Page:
Interestingly, the plugin is not limited to fixed headers and columns but provides the foundation for a rich javascript-driven data grid framework with support for filtering, sorting and more. Here’s the sample HTML table we’ll consider. As you can see, it has no special attributes and is just a plain standard HTML table built in Razor from a collection of Country objects. The table element is also styled using plain Bootstrap classes.

<tablewidth="100%" id="my-grid" class="table table-condensed"> <thead> <tr> <th>Name</th> <th>Capital</th> <th>People</th> <th>Area</th> <th>Continent</th> </tr> </thead> <tbody> @foreach (var country in Model.Countries) { <tr> <td>@country.CountryName</td> <td>@country.Capital</td> <td>@country.Population</td> <td>@country.AreaInSqKm</td> <td>@country.ContinentName</td> </tr> } </tbody> </table>

The table is designed to take all the space that is available horizontally; if you need to control the width that it takes on screen, you might want to use a container DIV and size it properly.

<divstyle="width: 560px"> <tablewidth="100%" id="my-grid" class="table table-condensed"> ... </table> </div>

There are a couple of things to do in order to enable the DataTables plugin. First off, you should invoke the plugin via JavaScript.

<scripttype="text/javascript"> $(document).ready(function () { var table = $('#my-grid').DataTable({ scrollY: "400px", scrollX: true, scrollCollapse: true, paging: false, searching: false, ordering: false, info: false, fixedColumns: { leftColumns: 1 } }); }); </script>

Second, you add the following snippet of CSS to ensure appropriate results.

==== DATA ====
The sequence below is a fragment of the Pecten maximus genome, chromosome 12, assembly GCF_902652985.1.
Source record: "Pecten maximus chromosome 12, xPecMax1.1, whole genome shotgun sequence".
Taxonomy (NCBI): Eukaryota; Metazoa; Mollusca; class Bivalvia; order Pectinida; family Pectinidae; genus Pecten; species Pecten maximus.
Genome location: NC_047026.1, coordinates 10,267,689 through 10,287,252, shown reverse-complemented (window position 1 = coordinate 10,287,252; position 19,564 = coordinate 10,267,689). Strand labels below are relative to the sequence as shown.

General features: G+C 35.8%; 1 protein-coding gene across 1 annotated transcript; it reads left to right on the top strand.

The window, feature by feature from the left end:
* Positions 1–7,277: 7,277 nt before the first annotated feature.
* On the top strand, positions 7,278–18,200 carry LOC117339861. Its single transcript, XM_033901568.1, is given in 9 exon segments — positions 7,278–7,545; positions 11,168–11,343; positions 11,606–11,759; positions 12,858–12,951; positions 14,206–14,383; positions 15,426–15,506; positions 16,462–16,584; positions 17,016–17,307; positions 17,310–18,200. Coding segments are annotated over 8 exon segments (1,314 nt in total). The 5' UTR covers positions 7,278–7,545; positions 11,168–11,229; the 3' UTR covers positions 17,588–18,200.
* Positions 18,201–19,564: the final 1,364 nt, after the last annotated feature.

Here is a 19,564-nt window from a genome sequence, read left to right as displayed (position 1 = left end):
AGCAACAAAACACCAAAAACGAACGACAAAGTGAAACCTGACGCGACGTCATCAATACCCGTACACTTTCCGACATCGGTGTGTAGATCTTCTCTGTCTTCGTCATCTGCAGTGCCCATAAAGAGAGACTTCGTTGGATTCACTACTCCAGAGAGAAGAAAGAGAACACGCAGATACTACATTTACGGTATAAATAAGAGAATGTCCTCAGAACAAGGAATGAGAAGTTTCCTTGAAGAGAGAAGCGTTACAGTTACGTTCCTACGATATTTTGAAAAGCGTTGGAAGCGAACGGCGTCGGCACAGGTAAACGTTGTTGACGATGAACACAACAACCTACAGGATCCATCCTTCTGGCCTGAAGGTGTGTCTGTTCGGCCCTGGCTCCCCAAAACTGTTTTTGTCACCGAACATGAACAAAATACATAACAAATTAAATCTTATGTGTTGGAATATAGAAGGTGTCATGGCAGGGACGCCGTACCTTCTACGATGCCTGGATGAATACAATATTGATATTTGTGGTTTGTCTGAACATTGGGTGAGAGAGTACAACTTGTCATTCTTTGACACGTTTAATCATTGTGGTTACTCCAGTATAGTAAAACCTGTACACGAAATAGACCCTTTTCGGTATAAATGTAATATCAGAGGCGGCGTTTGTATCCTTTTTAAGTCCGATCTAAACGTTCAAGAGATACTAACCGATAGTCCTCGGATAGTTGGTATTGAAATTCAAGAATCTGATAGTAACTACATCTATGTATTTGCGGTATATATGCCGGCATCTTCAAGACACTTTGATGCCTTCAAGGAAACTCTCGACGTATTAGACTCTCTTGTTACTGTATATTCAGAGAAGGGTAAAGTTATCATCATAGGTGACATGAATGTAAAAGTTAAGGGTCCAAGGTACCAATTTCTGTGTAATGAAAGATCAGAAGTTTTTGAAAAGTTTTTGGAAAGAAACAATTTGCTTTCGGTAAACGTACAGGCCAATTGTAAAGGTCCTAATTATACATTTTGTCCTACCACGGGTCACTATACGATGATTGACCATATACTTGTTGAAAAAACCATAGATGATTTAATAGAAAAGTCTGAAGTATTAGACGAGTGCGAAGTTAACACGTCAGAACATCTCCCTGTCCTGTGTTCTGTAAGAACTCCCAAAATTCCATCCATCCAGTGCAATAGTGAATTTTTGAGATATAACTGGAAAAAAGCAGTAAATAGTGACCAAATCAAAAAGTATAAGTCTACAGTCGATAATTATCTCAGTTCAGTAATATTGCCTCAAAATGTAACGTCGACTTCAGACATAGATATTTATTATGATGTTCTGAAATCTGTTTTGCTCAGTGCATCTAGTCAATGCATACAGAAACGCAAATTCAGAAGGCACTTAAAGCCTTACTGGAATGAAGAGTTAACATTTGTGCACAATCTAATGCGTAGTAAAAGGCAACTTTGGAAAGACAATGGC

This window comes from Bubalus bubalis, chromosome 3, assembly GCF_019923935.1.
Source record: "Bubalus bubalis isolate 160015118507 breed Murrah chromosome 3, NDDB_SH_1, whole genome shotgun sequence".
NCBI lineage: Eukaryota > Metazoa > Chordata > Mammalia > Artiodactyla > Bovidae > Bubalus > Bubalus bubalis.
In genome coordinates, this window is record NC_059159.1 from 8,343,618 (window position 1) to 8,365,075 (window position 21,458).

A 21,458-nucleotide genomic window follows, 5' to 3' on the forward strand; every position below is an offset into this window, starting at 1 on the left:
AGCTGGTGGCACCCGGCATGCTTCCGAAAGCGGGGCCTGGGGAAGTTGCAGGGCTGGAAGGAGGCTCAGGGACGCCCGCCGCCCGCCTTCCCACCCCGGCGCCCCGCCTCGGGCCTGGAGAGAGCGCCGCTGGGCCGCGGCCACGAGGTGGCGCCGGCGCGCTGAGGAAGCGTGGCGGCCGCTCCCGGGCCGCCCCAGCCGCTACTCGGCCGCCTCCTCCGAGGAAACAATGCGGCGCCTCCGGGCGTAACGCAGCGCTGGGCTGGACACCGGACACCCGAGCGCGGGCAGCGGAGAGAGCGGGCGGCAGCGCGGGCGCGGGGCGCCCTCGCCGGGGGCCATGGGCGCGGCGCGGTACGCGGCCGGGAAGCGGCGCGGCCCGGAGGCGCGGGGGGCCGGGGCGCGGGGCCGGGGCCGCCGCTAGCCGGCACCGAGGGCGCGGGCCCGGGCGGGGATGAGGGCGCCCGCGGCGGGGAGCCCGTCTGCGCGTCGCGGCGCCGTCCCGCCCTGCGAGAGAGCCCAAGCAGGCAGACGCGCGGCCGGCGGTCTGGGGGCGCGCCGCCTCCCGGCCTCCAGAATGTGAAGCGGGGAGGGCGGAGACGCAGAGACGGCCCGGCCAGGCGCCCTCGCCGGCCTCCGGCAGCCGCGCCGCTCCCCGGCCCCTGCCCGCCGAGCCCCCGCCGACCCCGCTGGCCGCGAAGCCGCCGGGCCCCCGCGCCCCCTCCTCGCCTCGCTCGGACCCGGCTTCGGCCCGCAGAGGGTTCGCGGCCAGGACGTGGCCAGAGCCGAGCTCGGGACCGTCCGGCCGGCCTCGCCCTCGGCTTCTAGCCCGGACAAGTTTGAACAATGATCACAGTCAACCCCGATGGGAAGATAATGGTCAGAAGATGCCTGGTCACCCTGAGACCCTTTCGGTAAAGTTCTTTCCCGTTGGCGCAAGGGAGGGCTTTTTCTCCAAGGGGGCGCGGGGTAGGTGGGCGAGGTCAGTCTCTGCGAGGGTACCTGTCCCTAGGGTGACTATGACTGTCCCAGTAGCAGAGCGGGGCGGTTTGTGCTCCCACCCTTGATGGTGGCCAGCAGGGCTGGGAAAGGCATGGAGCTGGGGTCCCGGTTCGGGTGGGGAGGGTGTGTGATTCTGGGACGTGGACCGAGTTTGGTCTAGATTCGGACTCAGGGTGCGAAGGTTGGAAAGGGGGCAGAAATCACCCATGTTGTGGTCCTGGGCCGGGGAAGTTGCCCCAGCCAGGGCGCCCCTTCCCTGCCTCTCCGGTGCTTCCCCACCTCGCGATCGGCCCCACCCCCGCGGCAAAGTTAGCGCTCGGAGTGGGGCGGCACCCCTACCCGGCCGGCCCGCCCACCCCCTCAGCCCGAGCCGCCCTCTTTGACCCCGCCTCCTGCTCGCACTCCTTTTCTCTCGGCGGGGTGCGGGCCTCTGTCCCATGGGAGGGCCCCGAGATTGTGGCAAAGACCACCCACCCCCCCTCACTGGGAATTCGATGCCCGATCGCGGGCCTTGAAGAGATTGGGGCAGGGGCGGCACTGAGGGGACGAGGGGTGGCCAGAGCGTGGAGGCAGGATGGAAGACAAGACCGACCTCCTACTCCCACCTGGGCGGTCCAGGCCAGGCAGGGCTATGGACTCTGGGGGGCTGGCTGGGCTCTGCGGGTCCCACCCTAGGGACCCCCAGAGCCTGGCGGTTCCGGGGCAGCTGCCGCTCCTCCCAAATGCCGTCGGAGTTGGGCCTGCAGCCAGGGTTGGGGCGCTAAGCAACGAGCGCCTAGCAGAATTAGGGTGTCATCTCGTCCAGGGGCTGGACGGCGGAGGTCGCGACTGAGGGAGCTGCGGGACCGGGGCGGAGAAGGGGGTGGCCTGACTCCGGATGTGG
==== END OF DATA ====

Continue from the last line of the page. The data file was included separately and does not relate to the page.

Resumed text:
<style> th, td{ white-space: nowrap; } div.dataTables_wrapper{ width: 100%; margin: 0 auto; } </style>

The scrollY attribute of the plugin sets the height of the table and determines whether a vertical scrollbar is necessary. The scrollX attribute does the same to enable horizontal scrolling if necessary. Nothing else is required and the plugin will just give you a fixed header and a vertically scrollable table. Note that, internally, the plugin does a number of things, and I strongly recommend that you set the background color of the table explicitly to avoid nasty visual effects.

The fixedColumns property in the plugin initialization code is required only if you also want locked columns that don’t scroll horizontally. The property can take two types of values. If set to a Boolean value (true) then it locks only the first column. As an alternative, you can set the property to a JavaScript object with two properties― leftColumns and rightColumns ―both accepting an integer. The integer value indicates how many columns on the left and right should be frozen. To enable column locking, you also need to include the following extension for the DataTable plugin:

<scriptsrc="~/Content/Scripts/dataTables.fixedColumns.min.js"></script>

You’ll find the link to the download right on the http://datatables.net web site. The figure below shows the plugin in action.


The Common Problems of Data Grids

If you only need to freeze the header and don’t care about locked columns during horizontal scrolling, then you can also achieve the same effect using plain CSS. In this case, though, it is required that the width of each column is indicated (or all the columns are of the same explicit size). Here’s the CSS you need.

<style> .fixed{ width: 100%; table-layout: fixed; border-collapse: collapse; } th, td{ white-space: nowrap; min-width: 400px; } thead tr{ display: block; position: relative; } tbody{ display: block; ov